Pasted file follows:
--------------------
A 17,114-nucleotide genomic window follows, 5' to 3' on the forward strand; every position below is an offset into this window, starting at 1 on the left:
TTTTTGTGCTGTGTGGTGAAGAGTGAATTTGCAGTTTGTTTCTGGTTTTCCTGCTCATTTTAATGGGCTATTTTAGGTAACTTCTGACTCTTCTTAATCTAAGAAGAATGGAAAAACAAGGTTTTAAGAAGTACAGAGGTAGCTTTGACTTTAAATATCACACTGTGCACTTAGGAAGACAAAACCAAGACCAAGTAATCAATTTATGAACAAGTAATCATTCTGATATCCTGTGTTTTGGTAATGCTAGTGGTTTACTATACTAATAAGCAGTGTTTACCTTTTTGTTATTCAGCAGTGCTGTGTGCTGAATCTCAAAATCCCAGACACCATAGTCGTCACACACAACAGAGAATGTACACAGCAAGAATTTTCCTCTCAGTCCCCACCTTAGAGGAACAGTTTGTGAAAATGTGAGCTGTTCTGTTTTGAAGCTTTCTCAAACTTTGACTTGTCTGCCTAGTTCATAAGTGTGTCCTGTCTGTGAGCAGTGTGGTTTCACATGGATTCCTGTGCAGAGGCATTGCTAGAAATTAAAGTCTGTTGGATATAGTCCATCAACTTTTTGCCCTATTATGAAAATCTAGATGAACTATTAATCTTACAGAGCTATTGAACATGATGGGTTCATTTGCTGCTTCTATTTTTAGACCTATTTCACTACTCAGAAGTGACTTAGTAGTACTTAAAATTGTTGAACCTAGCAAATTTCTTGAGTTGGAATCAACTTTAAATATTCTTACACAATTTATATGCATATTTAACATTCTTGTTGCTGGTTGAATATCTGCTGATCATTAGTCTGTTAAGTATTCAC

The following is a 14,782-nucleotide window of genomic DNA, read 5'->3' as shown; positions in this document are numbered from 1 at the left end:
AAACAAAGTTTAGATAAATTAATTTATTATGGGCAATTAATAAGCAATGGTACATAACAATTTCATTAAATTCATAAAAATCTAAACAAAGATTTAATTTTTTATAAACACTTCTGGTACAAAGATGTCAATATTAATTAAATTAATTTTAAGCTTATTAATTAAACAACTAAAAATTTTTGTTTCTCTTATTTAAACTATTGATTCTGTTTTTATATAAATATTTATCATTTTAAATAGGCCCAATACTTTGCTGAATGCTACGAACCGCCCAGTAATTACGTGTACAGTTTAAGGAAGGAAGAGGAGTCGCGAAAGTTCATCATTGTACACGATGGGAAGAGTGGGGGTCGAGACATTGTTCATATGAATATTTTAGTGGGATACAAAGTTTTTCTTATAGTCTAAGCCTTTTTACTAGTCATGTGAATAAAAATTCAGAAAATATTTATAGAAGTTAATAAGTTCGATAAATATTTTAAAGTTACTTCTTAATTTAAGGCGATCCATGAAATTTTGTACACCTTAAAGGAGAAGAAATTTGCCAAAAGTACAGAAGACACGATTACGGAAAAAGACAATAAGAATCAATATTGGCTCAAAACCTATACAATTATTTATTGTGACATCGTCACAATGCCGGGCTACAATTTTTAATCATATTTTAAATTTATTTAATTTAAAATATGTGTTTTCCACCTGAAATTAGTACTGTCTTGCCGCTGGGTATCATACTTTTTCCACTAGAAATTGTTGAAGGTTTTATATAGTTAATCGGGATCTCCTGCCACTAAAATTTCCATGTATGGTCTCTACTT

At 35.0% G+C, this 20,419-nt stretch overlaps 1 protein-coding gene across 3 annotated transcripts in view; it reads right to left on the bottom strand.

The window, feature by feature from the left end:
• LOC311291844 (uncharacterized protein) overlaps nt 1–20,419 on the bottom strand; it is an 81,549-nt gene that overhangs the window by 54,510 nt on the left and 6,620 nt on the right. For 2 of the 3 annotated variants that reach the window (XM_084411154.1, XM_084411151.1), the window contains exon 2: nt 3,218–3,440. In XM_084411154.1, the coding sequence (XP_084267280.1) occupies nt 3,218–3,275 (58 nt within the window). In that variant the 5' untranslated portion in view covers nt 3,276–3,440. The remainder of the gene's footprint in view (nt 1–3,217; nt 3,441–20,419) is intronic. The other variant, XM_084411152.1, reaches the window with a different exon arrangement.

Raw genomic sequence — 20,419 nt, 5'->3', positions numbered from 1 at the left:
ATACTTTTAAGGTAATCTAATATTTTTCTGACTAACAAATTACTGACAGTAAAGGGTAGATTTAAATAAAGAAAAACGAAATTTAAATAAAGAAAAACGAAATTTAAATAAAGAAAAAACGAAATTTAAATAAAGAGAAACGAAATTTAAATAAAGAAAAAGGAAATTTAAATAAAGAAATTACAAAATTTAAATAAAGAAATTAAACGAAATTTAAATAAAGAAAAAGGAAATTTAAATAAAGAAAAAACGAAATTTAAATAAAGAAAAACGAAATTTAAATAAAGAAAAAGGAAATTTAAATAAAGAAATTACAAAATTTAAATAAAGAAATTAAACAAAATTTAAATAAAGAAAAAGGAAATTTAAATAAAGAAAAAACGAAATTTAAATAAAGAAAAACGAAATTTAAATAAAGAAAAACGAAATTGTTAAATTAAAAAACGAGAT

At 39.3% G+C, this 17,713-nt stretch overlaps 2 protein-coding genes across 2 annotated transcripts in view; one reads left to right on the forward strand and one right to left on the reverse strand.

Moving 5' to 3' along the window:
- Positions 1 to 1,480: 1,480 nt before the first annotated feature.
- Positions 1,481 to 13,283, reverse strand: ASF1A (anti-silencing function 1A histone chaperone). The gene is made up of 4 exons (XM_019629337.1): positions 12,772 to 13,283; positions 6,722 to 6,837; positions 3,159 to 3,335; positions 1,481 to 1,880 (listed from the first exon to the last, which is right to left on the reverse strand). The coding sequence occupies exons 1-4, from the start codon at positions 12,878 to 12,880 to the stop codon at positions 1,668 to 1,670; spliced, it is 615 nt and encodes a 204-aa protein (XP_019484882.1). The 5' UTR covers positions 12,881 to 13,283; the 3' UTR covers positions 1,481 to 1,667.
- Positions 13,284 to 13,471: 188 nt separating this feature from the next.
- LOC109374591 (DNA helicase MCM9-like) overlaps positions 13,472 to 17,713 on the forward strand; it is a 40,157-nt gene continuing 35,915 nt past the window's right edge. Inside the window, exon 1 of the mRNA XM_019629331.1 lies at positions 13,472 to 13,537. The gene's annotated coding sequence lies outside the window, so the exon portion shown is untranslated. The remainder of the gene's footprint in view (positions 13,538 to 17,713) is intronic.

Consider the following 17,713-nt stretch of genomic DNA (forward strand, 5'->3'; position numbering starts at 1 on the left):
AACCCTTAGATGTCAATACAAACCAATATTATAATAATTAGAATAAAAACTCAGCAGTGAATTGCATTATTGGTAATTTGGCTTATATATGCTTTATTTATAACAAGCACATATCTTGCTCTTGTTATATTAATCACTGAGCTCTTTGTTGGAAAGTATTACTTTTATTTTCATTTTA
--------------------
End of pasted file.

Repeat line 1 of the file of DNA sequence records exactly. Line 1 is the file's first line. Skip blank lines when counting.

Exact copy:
A 17,114-nucleotide genomic window follows, 5' to 3' on the forward strand; every position below is an offset into this window, starting at 1 on the left: